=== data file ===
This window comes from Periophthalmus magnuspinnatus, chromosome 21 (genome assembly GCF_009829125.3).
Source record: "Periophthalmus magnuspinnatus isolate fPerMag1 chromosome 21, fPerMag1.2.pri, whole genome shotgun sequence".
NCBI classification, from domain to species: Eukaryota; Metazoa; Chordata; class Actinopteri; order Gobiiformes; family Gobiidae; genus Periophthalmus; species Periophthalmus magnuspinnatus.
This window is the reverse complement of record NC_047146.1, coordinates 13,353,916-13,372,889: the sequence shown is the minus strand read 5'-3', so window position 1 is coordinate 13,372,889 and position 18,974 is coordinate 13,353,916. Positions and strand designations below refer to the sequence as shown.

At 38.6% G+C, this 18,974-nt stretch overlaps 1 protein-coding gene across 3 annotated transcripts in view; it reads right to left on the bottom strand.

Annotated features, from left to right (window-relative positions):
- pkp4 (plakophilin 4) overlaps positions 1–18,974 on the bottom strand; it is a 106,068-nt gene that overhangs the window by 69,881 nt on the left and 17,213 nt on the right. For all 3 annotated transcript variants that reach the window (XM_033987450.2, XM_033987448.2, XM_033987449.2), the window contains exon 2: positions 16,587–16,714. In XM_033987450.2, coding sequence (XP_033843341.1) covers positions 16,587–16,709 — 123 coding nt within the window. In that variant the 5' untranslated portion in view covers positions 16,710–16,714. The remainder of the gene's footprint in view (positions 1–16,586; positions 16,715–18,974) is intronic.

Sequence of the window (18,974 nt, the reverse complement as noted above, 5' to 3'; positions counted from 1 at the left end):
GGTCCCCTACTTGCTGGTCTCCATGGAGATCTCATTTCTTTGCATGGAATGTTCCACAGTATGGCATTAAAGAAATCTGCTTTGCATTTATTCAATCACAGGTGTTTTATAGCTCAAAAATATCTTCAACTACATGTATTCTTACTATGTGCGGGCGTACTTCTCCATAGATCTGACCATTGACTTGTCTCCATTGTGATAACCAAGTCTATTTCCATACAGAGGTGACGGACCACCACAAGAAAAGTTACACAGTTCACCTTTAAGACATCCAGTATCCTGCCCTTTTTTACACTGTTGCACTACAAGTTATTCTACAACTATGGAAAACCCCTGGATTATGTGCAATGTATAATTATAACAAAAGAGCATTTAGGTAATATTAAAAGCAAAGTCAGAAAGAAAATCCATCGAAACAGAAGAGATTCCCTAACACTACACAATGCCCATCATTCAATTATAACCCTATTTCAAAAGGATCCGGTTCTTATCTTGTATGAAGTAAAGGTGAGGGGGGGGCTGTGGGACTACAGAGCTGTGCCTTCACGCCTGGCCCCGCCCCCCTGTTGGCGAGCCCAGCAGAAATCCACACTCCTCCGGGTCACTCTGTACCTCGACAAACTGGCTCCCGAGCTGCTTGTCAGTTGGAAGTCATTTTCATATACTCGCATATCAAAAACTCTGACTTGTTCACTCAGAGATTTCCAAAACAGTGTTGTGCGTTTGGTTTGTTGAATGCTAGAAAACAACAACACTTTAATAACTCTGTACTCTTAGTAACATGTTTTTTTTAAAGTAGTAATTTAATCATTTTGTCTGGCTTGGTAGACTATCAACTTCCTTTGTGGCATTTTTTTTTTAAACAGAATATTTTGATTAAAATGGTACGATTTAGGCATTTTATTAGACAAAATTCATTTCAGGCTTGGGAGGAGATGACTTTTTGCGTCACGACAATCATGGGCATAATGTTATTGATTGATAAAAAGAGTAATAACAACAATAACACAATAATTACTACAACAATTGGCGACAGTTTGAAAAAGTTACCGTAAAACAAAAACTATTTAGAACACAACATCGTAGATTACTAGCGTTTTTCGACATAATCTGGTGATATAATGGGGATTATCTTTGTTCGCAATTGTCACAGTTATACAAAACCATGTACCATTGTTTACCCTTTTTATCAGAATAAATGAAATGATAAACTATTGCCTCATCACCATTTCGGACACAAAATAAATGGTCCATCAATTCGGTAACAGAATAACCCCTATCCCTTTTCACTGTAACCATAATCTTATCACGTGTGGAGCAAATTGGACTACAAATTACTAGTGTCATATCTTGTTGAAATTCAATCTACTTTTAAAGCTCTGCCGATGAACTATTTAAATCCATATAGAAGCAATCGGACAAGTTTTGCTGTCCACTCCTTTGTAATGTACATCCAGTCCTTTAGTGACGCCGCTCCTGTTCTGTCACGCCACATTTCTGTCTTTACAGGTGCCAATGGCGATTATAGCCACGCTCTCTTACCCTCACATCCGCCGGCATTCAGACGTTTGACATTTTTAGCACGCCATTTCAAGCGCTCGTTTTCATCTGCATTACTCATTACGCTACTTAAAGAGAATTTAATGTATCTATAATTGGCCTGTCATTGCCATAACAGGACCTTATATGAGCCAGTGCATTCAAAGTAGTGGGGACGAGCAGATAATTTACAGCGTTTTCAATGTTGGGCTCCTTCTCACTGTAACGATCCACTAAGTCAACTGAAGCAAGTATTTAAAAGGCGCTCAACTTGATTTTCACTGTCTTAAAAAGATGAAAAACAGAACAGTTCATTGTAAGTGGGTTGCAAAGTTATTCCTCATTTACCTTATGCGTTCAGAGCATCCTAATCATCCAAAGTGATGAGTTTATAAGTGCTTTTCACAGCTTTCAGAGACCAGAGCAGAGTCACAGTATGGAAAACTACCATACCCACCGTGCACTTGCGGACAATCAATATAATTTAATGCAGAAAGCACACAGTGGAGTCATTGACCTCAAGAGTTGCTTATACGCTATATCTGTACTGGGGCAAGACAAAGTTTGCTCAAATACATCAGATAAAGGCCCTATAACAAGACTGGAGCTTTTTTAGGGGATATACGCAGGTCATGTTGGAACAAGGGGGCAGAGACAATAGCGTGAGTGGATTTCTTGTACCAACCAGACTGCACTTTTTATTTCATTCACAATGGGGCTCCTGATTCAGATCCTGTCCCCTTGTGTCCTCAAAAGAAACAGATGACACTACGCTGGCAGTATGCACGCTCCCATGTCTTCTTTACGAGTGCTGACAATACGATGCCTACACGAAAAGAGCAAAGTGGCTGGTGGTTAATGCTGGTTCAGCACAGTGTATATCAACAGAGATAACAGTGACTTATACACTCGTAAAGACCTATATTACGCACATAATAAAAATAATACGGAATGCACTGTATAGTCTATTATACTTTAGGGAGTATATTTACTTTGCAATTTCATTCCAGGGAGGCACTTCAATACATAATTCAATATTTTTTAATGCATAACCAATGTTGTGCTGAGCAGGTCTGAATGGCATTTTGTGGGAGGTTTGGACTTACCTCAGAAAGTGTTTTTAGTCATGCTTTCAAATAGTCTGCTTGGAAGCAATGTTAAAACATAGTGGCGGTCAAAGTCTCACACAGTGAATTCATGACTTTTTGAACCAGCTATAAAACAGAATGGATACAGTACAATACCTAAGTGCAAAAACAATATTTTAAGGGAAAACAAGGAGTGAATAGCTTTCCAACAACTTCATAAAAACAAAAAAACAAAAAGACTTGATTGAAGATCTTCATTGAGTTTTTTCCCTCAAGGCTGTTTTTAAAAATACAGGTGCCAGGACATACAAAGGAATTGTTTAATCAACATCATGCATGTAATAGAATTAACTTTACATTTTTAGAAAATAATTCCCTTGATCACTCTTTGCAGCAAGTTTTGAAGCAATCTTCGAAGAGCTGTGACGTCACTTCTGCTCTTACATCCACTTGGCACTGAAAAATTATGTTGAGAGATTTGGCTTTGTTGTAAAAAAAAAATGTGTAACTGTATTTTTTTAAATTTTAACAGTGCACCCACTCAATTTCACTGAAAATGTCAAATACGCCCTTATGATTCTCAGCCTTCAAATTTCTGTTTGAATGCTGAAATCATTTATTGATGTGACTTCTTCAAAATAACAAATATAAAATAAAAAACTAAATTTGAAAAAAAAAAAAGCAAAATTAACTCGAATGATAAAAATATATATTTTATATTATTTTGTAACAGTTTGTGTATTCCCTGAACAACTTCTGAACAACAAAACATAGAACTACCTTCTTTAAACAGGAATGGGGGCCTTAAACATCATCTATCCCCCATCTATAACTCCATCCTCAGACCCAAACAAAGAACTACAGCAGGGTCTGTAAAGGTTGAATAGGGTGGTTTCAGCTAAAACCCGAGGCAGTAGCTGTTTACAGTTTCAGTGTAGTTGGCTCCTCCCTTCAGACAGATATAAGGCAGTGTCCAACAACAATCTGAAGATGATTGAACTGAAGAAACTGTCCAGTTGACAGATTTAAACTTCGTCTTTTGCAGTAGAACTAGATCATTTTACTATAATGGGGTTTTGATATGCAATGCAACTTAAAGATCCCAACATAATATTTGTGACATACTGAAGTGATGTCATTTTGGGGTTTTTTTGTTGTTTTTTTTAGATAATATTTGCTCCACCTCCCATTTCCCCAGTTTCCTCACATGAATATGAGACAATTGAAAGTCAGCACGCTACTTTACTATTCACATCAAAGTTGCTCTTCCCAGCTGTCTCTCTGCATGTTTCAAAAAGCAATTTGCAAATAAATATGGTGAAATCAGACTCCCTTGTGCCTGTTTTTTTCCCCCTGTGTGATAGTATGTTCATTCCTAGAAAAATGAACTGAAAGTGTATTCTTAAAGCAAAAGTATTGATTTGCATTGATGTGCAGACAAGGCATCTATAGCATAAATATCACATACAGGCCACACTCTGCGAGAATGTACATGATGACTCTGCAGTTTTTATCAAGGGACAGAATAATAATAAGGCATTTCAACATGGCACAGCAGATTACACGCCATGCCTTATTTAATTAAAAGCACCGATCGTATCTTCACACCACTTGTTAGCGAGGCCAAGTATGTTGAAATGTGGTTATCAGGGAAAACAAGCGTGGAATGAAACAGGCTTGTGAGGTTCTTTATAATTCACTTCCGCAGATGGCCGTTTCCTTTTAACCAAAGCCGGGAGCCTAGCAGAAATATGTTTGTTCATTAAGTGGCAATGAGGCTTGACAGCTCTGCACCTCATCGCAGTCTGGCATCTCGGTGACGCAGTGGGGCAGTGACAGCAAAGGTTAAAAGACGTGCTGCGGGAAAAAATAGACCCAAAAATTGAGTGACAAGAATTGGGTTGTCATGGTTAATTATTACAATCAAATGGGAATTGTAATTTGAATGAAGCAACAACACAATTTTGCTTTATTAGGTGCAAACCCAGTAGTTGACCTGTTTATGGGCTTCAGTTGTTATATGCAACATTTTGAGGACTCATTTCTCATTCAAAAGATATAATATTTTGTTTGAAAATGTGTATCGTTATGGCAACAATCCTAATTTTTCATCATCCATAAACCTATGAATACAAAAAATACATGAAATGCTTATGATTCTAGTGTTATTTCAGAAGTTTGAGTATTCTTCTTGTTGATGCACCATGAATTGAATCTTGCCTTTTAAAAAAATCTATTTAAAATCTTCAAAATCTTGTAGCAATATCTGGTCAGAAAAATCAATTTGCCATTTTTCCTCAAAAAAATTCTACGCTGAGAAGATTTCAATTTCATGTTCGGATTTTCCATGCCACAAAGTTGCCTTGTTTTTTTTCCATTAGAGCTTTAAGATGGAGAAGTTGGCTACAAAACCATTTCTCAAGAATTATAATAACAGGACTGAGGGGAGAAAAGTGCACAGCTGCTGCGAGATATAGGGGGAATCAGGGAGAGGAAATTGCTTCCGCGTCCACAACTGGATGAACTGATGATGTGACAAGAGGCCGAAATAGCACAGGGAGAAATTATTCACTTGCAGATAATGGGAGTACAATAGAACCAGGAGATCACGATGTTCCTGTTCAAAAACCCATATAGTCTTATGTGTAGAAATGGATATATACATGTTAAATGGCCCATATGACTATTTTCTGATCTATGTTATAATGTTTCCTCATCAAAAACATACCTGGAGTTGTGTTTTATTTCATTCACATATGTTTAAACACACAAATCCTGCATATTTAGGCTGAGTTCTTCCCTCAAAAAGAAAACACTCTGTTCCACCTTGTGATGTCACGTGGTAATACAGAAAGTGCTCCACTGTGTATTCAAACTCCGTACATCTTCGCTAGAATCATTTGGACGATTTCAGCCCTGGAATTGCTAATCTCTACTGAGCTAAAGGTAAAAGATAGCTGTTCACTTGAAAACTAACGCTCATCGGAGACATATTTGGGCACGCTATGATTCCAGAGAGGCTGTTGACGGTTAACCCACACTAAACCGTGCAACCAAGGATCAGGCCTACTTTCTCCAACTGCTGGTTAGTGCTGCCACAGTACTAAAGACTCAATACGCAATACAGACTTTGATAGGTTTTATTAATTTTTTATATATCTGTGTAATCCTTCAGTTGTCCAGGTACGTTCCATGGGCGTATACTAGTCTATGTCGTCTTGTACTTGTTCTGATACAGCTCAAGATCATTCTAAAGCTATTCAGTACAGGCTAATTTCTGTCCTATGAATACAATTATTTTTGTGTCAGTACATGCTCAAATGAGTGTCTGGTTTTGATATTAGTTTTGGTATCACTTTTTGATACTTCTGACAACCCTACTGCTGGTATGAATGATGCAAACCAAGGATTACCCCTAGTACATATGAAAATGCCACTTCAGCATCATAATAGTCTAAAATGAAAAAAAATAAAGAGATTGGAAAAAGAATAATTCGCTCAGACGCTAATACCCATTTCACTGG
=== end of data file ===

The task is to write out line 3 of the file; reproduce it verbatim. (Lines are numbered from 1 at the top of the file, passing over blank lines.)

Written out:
NCBI classification, from domain to species: Eukaryota; Metazoa; Chordata; class Actinopteri; order Gobiiformes; family Gobiidae; genus Periophthalmus; species Periophthalmus magnuspinnatus.